Fifteen Fall Scenarios

HomeLeading InitiativesResourcesLatest NewsFifteen Fall Scenarios
HomeLeading InitiativesResourcesLatest NewsFifteen Fall Scenarios
Jul 10 2020

Fifteen Fall Scenarios

posted in Latest News


Fifteen Fall 2020 Nursing and Allied Health Clinical Education Scenarios

inspired by "15 Fall Scenarios" from Inside HigherEd, April 22, 2020


Eccles headshot 2015


By Jennifer Eccles, PhD, RN
System Director for Nursing Initiatives
The Minnesota State HealthForce Center for Excellence
Minnesota State Colleges and Universities


June 18, 2020

As pointed out by Edward J. Maloney and Joshua Kim (April 2020), higher education has faced many challenges in the era of the COVID-19 pandemic. Maloney and Kim (April 2020) offered insightful advice in outlining 15 Fall Scenarios for higher education institutions to consider when planning for fall 2020 education during the continuing pandemic.

However, nursing and allied health science education programs have faced unique challenges, which differ from other higher education programs. Students in nursing and allied health are generally required to have significant patient contact during their programs in the form of clinical learning experiences. Faculty accompany and/or supervise students in hospital units, long term care facilities, home care settings, public health settings, clinics, tele-health, and more. When the COVID-19 pandemic became more pronounced, and supplies such as N95 masks were short, most nursing and allied health students could not attend clinical learning experiences out of a concern for safety and to protect the supply of personal protective equipment (PPE). In fact, many schools donated to make sure that our frontline healthcare workers had all the PPE, equipment, and even medical furniture, we could find.

In fall 2020, we are preparing for several different scenarios. Students have had truncated or eliminated clinical learning experiences in the spring, yet are hoping to graduate in December or May. To maintain the rigor of our programs, these students must have contact with patients and clients in real world clinical environments. As our PPE stocks return to an adequate level, we must make plans for students to return safely to clinical agencies, so that they may graduate from rigorous programs and be ready to join the healthcare workforce.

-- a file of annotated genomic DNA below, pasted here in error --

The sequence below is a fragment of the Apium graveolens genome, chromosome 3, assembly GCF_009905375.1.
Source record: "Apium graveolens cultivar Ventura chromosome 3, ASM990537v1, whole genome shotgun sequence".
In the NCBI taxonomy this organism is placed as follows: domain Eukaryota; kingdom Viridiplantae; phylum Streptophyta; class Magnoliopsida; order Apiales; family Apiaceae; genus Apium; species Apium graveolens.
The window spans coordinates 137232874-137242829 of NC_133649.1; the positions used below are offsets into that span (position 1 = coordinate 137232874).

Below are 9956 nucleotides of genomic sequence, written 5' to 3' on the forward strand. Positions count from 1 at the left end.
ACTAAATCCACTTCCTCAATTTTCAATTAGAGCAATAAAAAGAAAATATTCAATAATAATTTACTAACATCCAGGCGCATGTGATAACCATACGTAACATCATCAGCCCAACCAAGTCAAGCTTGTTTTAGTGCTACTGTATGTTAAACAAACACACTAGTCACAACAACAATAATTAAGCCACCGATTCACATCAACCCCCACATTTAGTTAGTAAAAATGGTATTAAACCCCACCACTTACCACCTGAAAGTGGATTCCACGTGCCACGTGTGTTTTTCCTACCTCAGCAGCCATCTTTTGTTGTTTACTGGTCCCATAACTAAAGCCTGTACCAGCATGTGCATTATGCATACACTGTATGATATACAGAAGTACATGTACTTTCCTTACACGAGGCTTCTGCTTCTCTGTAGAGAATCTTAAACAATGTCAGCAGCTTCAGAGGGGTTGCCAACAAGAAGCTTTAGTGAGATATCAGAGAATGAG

In keeping with the 15 Fall Scenarios proposed by Maloney and Kim (April 2020), here are how those same 15 scenarios may relate to clinical learning experiences:

  1. Back to Normal: Nursing and allied health Students are in clinical learning experiences with no changes from prior to the pandemic.
  2. A Late Start: Students start clinical experiences as usual, but later in the semester. Hours lost are made up by increasing clinical experiences later in the semester, or adding high fidelity or virtual simulation experiences.
  3. Moving Fall to Spring: Nursing and allied health clinical experiences which would normally happen in fall, would move to spring semester. Theoretical and virtual learning from spring would move to fall. Student experiences displaced in spring would move to summer. This would delay graduation for students scheduled to complete their programs at the end of fall semester, and would decrease the supply of new nurses and allied health professionals entering the workforce.
  4. First Year Intensive: New students in programs would have more theoretical and virtual learning, including material from later years moved into the first year. Clinical experiences would be concentrated in later years of the program.